More than 40 years ago, when reporter George Borrelli first penned the Politics Column for The Buffalo Evening News, conventional wisdom held even then that makeup of the Erie County Water Authority pretty much reflected the state of politics around these parts.

In 1972 the column focused on different names, but not much has changed since then. Today the Politics Column still reports on who’s in and who’s out at the Water Authority, and it all still paints an accurate picture of the local power structure.

Take last week’s move to install Amherst Democratic Chairman Jerry Schad on the three-person board governing the huge entity that delivers H20 to more than 540,000 customers throughout Erie County. The post is one of the most coveted perks in local government, with its $22,500 annual stipend, not to mention the chance to influence one of the most patronage-rich institutions in local government.

Schad is the attorney for the for-now Democratic-controlled Erie County Legislature, and that means he’s a loyal soldier for Democratic Chairman Jeremy Zellner, who is also the majority’s chief of staff. Schad replaces Chris O’Brien, an Amherst attorney who sources say longed to get involved in local politics but made the mistake of choosing the authority as his starting point. Those same sources say O’Brien didn’t like what he saw, and bailed out.

Enter Schad, whose replacement of O’Brien for a term expiring in 2016 was engineered by Legislature Democrats to zip through as quickly as possible because Democrats will control County Hall for only five more weeks before the new GOP-led majority takes over. So legislators pulled off a nifty moved at lightning speed, interviewing a host of applicants and providing them all an equal shot at the post (hardy har har) before settling on Schad.

Now, the makeup of the Water Authority board indeed reflects the power structure of the moment – but only of the moment. This moment will continue at the authority’s Ellicott Square headquarters for a while – until the new GOP power structure can flex its own muscles.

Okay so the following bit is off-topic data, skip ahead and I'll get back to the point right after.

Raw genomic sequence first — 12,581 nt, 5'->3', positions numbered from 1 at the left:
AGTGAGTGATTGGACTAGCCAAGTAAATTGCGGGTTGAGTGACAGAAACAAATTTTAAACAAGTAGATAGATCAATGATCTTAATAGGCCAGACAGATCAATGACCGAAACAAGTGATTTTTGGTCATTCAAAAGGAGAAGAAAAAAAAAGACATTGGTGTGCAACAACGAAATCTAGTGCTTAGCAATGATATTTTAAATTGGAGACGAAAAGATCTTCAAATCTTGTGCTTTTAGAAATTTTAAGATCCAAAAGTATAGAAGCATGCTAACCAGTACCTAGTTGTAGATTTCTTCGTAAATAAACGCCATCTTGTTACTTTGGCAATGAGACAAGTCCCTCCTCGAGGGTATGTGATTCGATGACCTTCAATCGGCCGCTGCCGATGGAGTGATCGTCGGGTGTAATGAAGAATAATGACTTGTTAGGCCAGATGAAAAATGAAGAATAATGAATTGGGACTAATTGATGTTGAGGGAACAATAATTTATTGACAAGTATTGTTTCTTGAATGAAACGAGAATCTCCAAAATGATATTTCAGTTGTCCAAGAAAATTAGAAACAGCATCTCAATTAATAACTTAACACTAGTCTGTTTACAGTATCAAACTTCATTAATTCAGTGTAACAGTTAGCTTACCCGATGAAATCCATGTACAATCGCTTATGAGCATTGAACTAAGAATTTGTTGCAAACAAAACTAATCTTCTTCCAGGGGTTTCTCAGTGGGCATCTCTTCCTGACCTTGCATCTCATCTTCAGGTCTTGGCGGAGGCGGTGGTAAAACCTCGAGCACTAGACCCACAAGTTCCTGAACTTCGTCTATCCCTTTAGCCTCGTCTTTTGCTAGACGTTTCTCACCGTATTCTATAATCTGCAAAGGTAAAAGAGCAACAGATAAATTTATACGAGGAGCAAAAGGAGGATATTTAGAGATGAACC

Some other interesting developments gathered along this week’s campaign trail:

• Speaking of Zellner, you might think the chairman of upstate’s largest Democratic organization would occupy a prominent spotlight at Gov. Andrew Cuomo’s big fundraising shindig in the Hyatt Regency Buffalo last Tuesday. But by all accounts, though the chairman was there, he joined all the rest of the paying customers while many of the governor’s closest supporters retired to an adjoining inner sanctum.

Cuomo picked up about $400,000 at his Hyatt soiree, by the way, just in case the $28 million he reported in July isn’t enough to run for re-election next year.

• Still on Zellner, Tuesday’s scheduled meeting of the Democratic Town Chairs Association at Curley’s Restaurant in Lackawanna should prove entertaining even for those always fightin’ and scrappin’ Dems. Veteran Aurora Chairwoman Mary Alice Grant says she will introduce a motion of “no confidence” directed at Zellner, who remains out of favor with everyone from Cuomo to small-town party leaders following a tough Election Night earlier this month.

Nobody is predicting Grant’s motion will succeed, but it is expected to garner considerable support from some major town chairmen. And it all reflects the fact that Democratic disarray continues.

Will a white knight come charging in to unite the party? Hmmm.

• Over in Republicanland, 2010 gubernatorial candidate Carl Paladino continues to demand on a platter the heads of Senate Republican Leader Dean Skelos and Assembly Minority Leader Brian Kolb as a condition for staying out of the 2014 contest – this time as a candidate of the Conservative Party.

Nobody in Albany’s power structure expects the GOP to dump two of its main players. So unless Paladino is bluffing, his stronger-by-the-day hints that he will run again must apparently be taken seriously.